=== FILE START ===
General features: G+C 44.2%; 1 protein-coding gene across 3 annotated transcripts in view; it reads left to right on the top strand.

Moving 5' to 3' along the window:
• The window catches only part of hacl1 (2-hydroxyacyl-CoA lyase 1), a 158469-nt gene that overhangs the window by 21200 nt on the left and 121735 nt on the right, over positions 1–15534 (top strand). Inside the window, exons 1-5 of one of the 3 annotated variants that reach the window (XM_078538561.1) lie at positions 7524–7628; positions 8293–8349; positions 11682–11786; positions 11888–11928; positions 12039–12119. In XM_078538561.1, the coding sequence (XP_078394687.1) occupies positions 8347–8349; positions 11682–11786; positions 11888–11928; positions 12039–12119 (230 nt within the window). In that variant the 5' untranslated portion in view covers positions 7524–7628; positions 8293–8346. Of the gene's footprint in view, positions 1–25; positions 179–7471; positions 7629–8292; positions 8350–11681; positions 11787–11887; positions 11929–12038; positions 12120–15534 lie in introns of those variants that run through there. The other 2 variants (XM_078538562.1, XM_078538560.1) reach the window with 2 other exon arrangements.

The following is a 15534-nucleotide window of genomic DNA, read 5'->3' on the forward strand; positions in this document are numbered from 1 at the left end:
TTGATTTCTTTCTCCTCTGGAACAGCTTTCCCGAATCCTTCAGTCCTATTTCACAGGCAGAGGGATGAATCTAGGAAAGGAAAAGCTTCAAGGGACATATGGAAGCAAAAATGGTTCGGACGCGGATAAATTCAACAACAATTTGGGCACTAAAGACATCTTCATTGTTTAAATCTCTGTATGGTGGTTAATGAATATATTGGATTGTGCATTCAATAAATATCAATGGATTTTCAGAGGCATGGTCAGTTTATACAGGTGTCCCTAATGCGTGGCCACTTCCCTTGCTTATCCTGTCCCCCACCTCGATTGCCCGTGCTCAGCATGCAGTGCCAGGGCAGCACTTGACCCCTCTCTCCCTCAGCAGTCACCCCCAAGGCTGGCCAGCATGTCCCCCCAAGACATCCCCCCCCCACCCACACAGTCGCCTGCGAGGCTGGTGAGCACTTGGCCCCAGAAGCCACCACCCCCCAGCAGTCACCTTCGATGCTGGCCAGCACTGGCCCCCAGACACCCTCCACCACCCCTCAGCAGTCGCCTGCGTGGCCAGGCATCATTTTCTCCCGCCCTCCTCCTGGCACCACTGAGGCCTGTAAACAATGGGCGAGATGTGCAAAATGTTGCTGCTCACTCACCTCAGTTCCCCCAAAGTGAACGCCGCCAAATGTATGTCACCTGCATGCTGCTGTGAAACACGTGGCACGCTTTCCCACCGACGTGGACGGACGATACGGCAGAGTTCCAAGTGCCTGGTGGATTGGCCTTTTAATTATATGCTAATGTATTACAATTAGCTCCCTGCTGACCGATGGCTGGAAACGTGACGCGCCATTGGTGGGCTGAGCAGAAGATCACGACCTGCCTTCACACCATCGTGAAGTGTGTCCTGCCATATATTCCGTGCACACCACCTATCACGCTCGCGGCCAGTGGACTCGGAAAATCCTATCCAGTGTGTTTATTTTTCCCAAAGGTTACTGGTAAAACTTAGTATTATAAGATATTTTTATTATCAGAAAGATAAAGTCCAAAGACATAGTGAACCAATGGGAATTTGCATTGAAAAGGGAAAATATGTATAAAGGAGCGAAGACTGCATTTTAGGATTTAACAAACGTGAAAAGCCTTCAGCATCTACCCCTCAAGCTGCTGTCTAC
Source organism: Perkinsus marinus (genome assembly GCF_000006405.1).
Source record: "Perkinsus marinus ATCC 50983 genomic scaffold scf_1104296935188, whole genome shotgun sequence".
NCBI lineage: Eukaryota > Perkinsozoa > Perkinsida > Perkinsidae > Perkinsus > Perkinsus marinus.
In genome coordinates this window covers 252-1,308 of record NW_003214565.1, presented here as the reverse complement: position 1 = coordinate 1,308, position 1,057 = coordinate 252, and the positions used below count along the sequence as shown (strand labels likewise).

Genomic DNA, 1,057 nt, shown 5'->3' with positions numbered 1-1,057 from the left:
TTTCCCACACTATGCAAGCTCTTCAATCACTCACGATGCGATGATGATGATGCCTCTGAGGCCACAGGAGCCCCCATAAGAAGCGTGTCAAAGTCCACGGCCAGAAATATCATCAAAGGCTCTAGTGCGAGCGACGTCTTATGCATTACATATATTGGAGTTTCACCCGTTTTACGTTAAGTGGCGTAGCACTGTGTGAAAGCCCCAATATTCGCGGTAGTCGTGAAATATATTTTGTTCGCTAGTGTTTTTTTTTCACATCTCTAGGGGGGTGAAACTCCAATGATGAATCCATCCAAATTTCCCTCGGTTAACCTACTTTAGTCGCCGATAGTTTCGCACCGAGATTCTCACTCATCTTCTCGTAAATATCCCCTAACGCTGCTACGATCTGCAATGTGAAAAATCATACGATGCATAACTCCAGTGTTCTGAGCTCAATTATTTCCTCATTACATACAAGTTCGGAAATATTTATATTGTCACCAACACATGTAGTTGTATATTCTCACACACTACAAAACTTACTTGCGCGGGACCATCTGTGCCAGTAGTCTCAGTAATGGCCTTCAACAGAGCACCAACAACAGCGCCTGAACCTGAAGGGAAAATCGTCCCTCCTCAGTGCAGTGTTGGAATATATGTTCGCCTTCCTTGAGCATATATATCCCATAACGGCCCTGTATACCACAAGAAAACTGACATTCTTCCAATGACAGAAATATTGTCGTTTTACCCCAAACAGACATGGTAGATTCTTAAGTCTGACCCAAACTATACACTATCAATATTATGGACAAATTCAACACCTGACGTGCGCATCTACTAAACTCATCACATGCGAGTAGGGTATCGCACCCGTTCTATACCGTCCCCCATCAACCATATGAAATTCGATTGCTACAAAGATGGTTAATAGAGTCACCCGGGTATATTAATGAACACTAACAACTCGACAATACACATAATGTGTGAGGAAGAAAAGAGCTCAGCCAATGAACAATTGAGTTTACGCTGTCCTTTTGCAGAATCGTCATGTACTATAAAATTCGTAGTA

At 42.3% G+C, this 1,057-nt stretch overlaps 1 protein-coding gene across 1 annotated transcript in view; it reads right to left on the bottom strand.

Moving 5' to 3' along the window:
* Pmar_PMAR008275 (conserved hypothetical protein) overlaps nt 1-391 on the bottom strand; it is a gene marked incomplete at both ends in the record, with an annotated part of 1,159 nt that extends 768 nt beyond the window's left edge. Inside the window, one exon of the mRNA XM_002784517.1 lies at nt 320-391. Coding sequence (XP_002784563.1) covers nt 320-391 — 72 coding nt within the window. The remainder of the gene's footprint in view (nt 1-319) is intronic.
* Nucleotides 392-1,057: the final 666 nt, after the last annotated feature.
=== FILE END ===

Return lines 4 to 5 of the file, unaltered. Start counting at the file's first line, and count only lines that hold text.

The following is a 15534-nucleotide window of genomic DNA, read 5'->3' on the forward strand; positions in this document are numbered from 1 at the left end:
TTGATTTCTTTCTCCTCTGGAACAGCTTTCCCGAATCCTTCAGTCCTATTTCACAGGCAGAGGGATGAATCTAGGAAAGGAAAAGCTTCAAGGGACATATGGAAGCAAAAATGGTTCGGACGCGGATAAATTCAACAACAATTTGGGCACTAAAGACATCTTCATTGTTTAAATCTCTGTATGGTGGTTAATGAATATATTGGATTGTGCATTCAATAAATATCAATGGATTTTCAGAGGCATGGTCAGTTTATACAGGTGTCCCTAATGCGTGGCCACTTCCCTTGCTTATCCTGTCCCCCACCTCGATTGCCCGTGCTCAGCATGCAGTGCCAGGGCAGCACTTGACCCCTCTCTCCCTCAGCAGTCACCCCCAAGGCTGGCCAGCATGTCCCCCCAAGACATCCCCCCCCCACCCACACAGTCGCCTGCGAGGCTGGTGAGCACTTGGCCCCAGAAGCCACCACCCCCCAGCAGTCACCTTCGATGCTGGCCAGCACTGGCCCCCAGACACCCTCCACCACCCCTCAGCAGTCGCCTGCGTGGCCAGGCATCATTTTCTCCCGCCCTCCTCCTGGCACCACTGAGGCCTGTAAACAATGGGCGAGATGTGCAAAATGTTGCTGCTCACTCACCTCAGTTCCCCCAAAGTGAACGCCGCCAAATGTATGTCACCTGCATGCTGCTGTGAAACACGTGGCACGCTTTCCCACCGACGTGGACGGACGATACGGCAGAGTTCCAAGTGCCTGGTGGATTGGCCTTTTAATTATATGCTAATGTATTACAATTAGCTCCCTGCTGACCGATGGCTGGAAACGTGACGCGCCATTGGTGGGCTGAGCAGAAGATCACGACCTGCCTTCACACCATCGTGAAGTGTGTCCTGCCATATATTCCGTGCACACCACCTATCACGCTCGCGGCCAGTGGACTCGGAAAATCCTATCCAGTGTGTTTATTTTTCCCAAAGGTTACTGGTAAAACTTAGTATTATAAGATATTTTTATTATCAGAAAGATAAAGTCCAAAGACATAGTGAACCAATGGGAATTTGCATTGAAAAGGGAAAATATGTATAAAGGAGCGAAGACTGCATTTTAGGATTTAACAAACGTGAAAAGCCTTCAGCATCTACCCCTCAAGCTGCTGTCTAC